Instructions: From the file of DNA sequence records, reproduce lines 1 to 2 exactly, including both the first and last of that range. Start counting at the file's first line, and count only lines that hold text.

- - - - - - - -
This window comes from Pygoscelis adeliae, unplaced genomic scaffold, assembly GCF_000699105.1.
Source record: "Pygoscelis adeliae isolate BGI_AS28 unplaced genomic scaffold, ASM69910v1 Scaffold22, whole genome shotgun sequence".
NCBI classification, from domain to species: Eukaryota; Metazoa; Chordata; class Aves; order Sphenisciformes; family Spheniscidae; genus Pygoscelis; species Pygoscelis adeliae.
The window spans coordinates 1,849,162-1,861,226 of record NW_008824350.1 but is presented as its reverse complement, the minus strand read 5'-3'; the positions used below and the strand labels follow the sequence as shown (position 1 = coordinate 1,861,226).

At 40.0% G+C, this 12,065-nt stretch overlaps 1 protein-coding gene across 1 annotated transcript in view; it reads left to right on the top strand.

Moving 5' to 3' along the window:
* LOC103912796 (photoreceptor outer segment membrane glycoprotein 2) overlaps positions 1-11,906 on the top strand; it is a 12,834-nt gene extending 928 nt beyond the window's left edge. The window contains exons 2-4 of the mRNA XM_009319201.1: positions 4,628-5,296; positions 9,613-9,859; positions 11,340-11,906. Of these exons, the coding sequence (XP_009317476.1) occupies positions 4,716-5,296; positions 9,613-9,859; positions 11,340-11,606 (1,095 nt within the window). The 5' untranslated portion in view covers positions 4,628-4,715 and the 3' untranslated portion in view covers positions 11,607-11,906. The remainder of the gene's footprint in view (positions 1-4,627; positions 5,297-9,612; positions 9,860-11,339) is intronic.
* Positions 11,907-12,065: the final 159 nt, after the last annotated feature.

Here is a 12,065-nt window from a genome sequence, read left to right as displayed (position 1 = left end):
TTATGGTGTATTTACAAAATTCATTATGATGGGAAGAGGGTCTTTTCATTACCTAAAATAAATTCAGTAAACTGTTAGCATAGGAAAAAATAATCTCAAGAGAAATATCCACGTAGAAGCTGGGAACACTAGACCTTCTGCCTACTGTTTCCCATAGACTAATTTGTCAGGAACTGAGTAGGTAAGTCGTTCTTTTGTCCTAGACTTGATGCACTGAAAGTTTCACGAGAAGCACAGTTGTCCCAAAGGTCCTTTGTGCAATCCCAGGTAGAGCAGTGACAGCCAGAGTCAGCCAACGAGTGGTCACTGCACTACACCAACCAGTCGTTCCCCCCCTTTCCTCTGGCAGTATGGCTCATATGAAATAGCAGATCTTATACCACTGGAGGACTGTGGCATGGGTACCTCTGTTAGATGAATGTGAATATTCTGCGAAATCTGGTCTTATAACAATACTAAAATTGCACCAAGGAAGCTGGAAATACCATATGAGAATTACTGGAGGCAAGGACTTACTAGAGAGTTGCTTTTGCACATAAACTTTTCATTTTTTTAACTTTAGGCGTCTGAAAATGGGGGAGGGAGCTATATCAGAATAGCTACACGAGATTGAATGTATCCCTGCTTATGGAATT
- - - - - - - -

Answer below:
This window comes from Pygoscelis adeliae, unplaced genomic scaffold, assembly GCF_000699105.1.
Source record: "Pygoscelis adeliae isolate BGI_AS28 unplaced genomic scaffold, ASM69910v1 Scaffold22, whole genome shotgun sequence".